Analysis of 65 pharmaceuticals and personal care products in 5 wastewater treatment plants in Portugal using a simplified analytical methodology

Salgado, R., Noronha, J. P., Oehmen, A., Carvalho, G. and Reis, M. A. M. (2010) Analysis of 65 pharmaceuticals and personal care products in 5 wastewater treatment plants in Portugal using a simplified analytical methodology. Water Science and Technology, 62 12: 2862-2871. doi:10.2166/wst.2010.985


Author Salgado, R.
Noronha, J. P.
Oehmen, A.
Carvalho, G.
Reis, M. A. M.
Title Analysis of 65 pharmaceuticals and personal care products in 5 wastewater treatment plants in Portugal using a simplified analytical methodology
Journal name Water Science and Technology   Check publisher's open access policy
ISSN 0273-1223
1996-9732
Publication date 2010-12-01
Sub-type Article (original research)
DOI 10.2166/wst.2010.985
Open Access Status Not yet assessed
Volume 62
Issue 12
Start page 2862
End page 2871
Total pages 10
Place of publication London, United Kingdom
Publisher IWA Publishing
Language eng
Abstract Pharmaceuticals and personal care products (PPCPs) are becoming increasingly recognised as important micropollutants to be monitored in wastewater treatment plants (WWTPs), since WWTP effluents represent an important point source to natural aquatic systems. In this study, the abundance of 65 PPCPs was analysed in 5 Portuguese WWTPs during the spring and autumn. Due to the fact that analytical approaches normally used to quantify the abundance of these compounds are labour intensive and require various specific procedures, this study proposes a set of simplified analytical methods for the quantification of pharmaceutically active compounds (PhACs) and polycyclic musks in liquid and sludge samples. The analytical methods were validated using influent wastewater matrices, showing comparable limits of detection and quantification as literature values for most PPCPs, with the exception of the estrogenic compounds. The PhAC concentrations detected in the WWTP survey were in the range of 0.050–100 μg L−1 in the influent and up to 50 μg L−1 in the effluent, where the non-steroidal anti-inflammatory drugs (NSAIDs) were the most abundant and frequently detected group. Some musks were detected up to 11.5 μg L−1 in the influent and 0.9 μg L−1 in the effluent, and adsorbed in the sludge up to 22.6 μg g−1.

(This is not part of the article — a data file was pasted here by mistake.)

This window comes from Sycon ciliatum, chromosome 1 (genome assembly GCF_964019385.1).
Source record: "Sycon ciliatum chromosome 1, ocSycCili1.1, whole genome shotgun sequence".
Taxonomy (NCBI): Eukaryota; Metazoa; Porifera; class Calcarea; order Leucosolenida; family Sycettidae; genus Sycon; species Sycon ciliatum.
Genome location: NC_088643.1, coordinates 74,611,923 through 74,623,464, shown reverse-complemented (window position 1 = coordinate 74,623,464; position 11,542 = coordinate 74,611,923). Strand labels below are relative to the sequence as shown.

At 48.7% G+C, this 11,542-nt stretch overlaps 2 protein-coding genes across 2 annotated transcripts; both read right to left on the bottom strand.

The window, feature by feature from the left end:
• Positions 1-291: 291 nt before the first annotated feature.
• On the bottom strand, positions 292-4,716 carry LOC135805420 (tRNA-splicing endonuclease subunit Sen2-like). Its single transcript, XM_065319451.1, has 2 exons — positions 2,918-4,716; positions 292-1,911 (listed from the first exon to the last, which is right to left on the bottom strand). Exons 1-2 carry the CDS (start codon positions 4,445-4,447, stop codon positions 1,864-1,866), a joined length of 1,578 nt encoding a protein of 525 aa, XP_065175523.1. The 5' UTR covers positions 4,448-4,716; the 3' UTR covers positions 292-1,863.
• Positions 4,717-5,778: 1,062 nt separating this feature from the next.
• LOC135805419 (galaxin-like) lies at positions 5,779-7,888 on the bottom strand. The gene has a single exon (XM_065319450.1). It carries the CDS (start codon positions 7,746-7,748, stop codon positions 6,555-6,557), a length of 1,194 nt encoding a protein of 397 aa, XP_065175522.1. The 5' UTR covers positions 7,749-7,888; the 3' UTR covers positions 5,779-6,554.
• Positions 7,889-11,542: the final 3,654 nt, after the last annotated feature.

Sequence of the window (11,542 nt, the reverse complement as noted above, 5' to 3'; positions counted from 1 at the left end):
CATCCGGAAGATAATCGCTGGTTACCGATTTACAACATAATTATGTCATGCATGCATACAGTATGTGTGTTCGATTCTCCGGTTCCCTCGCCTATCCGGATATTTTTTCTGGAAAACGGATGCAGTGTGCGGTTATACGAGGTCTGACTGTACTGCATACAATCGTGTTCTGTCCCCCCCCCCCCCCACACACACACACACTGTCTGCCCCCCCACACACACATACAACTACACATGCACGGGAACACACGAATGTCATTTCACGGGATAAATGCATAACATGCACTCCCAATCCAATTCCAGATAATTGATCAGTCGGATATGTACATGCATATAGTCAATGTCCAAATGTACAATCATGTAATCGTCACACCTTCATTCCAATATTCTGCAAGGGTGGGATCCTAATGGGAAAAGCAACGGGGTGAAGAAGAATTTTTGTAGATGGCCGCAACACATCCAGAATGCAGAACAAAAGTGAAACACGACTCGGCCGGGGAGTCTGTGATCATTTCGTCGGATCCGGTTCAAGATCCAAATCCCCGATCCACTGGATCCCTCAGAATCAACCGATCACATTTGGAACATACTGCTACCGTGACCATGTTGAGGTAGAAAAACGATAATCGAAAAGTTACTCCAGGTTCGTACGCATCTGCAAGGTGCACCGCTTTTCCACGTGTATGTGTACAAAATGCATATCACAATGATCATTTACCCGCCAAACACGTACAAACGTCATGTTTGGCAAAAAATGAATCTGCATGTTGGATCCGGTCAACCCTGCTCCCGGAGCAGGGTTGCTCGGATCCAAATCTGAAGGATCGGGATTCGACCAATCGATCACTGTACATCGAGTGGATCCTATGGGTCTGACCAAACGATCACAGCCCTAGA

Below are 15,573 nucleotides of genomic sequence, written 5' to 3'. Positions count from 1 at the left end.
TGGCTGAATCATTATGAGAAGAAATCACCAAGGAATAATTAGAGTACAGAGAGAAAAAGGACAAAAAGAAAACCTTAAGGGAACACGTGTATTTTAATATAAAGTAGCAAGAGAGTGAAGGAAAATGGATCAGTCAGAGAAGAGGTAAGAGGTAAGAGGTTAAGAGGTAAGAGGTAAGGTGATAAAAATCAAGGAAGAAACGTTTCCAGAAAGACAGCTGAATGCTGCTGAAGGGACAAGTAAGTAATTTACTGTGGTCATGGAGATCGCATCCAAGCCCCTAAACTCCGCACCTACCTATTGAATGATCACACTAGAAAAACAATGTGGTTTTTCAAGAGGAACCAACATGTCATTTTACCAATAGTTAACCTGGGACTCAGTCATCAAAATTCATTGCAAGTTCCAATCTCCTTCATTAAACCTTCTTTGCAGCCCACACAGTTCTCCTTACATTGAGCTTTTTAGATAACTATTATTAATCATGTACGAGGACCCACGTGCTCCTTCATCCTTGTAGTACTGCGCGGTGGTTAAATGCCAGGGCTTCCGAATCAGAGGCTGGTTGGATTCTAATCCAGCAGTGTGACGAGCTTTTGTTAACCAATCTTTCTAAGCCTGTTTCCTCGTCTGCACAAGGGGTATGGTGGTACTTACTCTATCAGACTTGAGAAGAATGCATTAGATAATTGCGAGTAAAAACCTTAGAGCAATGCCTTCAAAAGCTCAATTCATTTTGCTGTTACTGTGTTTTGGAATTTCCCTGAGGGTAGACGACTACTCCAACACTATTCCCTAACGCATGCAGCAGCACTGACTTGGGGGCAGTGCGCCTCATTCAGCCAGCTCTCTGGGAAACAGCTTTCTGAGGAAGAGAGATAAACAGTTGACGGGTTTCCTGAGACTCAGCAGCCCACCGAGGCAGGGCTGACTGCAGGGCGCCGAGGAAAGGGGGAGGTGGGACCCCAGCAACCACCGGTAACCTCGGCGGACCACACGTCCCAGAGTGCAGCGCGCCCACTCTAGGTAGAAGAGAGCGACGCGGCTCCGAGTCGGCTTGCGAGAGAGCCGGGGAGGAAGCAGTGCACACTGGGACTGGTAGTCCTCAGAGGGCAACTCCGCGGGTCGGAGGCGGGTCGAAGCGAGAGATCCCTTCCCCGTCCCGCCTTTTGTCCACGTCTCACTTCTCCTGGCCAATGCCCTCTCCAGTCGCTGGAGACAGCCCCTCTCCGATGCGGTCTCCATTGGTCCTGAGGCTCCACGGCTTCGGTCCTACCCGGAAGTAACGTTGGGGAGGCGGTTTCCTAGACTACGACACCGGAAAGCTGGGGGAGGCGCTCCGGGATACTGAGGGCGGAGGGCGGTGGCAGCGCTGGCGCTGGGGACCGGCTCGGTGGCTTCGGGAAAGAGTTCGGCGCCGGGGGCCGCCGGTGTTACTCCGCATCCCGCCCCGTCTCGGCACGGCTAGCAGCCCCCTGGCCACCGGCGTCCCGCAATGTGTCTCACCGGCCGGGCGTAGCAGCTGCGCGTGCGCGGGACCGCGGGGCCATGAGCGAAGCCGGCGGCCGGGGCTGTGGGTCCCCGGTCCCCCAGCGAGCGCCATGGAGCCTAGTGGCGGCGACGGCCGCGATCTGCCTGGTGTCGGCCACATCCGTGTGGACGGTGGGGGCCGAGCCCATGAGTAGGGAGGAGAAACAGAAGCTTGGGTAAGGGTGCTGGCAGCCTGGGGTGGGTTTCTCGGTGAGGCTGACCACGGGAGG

Keyword Musks
Pharmaceutical active compounds (PhAC)
Solid phase extraction (SPE)
Solid phase microextraction (SPME)
Wastewater treatment
Q-Index Code C1
Q-Index Status Provisional Code
Institutional Status Non-UQ

Document type: Journal Article
Sub-type: Article (original research)
Collection: School of Chemical Engineering Publications
 
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